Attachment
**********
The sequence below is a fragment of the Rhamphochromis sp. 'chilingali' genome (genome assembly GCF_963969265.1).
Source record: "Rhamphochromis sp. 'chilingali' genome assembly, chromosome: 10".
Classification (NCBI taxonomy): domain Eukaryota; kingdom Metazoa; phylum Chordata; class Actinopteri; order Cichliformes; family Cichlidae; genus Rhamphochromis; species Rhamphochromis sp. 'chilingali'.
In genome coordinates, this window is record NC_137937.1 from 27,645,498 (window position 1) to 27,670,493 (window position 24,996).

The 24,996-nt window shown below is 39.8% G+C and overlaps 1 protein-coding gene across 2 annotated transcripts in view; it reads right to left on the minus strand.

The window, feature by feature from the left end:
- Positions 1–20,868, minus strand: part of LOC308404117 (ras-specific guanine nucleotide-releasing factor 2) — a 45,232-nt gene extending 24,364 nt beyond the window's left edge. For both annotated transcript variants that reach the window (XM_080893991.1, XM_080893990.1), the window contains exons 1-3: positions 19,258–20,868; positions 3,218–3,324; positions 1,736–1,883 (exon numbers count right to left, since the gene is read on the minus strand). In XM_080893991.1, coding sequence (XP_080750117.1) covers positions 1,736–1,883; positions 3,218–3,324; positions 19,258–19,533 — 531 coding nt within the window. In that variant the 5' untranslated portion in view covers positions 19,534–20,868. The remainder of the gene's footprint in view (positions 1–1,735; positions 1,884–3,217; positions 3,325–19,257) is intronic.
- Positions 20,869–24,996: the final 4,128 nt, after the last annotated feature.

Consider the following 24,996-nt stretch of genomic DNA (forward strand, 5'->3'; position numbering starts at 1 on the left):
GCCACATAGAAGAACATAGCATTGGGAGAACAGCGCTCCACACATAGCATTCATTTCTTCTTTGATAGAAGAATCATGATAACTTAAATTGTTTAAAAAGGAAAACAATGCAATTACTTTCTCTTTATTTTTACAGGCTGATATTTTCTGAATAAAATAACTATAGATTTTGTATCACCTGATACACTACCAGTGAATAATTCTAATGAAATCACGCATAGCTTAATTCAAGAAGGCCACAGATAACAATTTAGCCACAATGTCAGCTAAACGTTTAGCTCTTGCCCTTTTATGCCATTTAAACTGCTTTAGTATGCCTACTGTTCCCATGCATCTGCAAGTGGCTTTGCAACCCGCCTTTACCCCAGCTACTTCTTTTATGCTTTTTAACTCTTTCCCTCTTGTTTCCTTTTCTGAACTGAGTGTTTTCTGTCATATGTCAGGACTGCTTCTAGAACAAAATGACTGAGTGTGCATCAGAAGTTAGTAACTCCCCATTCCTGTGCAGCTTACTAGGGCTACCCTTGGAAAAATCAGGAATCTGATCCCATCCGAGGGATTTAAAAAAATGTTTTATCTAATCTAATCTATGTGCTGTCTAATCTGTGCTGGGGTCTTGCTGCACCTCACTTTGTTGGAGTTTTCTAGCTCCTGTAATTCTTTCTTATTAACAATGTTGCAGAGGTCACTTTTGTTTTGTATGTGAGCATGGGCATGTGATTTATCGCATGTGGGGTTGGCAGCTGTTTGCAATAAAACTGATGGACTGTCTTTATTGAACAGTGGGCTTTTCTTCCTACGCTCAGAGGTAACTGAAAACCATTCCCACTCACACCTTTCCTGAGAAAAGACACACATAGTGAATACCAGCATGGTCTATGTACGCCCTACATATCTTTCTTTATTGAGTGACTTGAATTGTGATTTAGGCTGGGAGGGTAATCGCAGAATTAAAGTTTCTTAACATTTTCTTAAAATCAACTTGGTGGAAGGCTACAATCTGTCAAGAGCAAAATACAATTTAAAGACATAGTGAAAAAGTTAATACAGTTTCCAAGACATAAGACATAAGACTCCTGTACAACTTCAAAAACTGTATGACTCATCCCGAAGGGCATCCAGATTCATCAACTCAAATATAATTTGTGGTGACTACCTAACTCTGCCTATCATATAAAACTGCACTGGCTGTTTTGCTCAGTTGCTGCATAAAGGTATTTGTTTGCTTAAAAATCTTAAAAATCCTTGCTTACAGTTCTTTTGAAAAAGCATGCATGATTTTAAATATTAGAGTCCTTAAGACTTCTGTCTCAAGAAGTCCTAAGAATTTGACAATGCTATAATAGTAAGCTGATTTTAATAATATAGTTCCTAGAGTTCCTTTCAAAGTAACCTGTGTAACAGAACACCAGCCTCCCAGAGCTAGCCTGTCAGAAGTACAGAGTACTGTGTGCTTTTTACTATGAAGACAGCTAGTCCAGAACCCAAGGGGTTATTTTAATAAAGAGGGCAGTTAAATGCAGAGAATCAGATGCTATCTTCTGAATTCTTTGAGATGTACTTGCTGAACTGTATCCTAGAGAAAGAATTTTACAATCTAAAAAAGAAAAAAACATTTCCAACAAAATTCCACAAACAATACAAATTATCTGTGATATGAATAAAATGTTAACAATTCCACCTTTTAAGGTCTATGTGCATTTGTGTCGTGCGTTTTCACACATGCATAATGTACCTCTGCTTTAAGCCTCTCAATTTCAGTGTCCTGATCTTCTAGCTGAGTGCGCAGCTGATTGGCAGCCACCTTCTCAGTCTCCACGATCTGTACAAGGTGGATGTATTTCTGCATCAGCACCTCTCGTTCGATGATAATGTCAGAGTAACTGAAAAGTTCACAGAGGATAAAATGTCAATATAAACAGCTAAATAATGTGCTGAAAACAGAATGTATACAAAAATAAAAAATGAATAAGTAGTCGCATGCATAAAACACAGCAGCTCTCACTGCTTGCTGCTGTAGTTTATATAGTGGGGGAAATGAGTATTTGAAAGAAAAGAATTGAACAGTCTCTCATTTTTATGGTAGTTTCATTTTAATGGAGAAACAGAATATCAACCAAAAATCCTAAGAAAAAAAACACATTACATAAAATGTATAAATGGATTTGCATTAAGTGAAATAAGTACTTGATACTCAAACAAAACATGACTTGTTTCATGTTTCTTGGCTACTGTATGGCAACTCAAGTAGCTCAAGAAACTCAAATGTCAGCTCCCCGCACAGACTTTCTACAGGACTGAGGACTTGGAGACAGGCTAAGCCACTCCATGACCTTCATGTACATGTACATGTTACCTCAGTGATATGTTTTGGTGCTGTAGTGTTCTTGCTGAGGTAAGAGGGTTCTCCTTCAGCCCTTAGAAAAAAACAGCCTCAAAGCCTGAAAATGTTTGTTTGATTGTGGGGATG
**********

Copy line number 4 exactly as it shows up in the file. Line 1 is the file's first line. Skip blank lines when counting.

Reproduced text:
In genome coordinates, this window is record NC_137937.1 from 27,645,498 (window position 1) to 27,670,493 (window position 24,996).